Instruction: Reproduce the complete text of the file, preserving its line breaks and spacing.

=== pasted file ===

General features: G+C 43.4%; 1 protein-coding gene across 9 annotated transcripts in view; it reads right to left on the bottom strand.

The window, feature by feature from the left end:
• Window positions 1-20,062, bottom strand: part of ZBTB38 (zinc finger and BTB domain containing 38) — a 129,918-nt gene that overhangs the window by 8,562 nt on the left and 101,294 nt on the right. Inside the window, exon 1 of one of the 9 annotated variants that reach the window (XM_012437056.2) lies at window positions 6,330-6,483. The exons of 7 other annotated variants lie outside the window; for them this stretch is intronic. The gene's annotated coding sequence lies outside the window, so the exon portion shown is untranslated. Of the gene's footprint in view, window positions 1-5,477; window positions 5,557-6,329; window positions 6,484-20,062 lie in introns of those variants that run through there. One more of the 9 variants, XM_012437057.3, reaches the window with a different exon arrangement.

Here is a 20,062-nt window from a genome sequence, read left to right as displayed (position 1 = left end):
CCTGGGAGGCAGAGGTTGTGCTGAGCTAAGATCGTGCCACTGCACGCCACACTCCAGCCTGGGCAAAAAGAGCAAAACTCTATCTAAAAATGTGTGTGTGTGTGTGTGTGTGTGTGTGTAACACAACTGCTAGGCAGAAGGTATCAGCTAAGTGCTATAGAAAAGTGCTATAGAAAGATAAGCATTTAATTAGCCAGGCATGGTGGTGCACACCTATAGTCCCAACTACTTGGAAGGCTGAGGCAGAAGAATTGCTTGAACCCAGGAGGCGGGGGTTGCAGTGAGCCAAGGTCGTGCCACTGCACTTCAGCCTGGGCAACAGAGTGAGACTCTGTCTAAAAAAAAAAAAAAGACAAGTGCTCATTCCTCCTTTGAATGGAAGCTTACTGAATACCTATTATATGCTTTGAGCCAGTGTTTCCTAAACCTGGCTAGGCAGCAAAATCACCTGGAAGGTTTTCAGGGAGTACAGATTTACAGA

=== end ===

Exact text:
General features: G+C 43.4%; 1 protein-coding gene across 9 annotated transcripts in view; it reads right to left on the bottom strand.

The window, feature by feature from the left end:
• Window positions 1-20,062, bottom strand: part of ZBTB38 (zinc finger and BTB domain containing 38) — a 129,918-nt gene that overhangs the window by 8,562 nt on the left and 101,294 nt on the right. Inside the window, exon 1 of one of the 9 annotated variants that reach the window (XM_012437056.2) lies at window positions 6,330-6,483. The exons of 7 other annotated variants lie outside the window; for them this stretch is intronic. The gene's annotated coding sequence lies outside the window, so the exon portion shown is untranslated. Of the gene's footprint in view, window positions 1-5,477; window positions 5,557-6,329; window positions 6,484-20,062 lie in introns of those variants that run through there. One more of the 9 variants, XM_012437057.3, reaches the window with a different exon arrangement.

Here is a 20,062-nt window from a genome sequence, read left to right as displayed (position 1 = left end):
CCTGGGAGGCAGAGGTTGTGCTGAGCTAAGATCGTGCCACTGCACGCCACACTCCAGCCTGGGCAAAAAGAGCAAAACTCTATCTAAAAATGTGTGTGTGTGTGTGTGTGTGTGTGTGTAACACAACTGCTAGGCAGAAGGTATCAGCTAAGTGCTATAGAAAAGTGCTATAGAAAGATAAGCATTTAATTAGCCAGGCATGGTGGTGCACACCTATAGTCCCAACTACTTGGAAGGCTGAGGCAGAAGAATTGCTTGAACCCAGGAGGCGGGGGTTGCAGTGAGCCAAGGTCGTGCCACTGCACTTCAGCCTGGGCAACAGAGTGAGACTCTGTCTAAAAAAAAAAAAAAGACAAGTGCTCATTCCTCCTTTGAATGGAAGCTTACTGAATACCTATTATATGCTTTGAGCCAGTGTTTCCTAAACCTGGCTAGGCAGCAAAATCACCTGGAAGGTTTTCAGGGAGTACAGATTTACAGA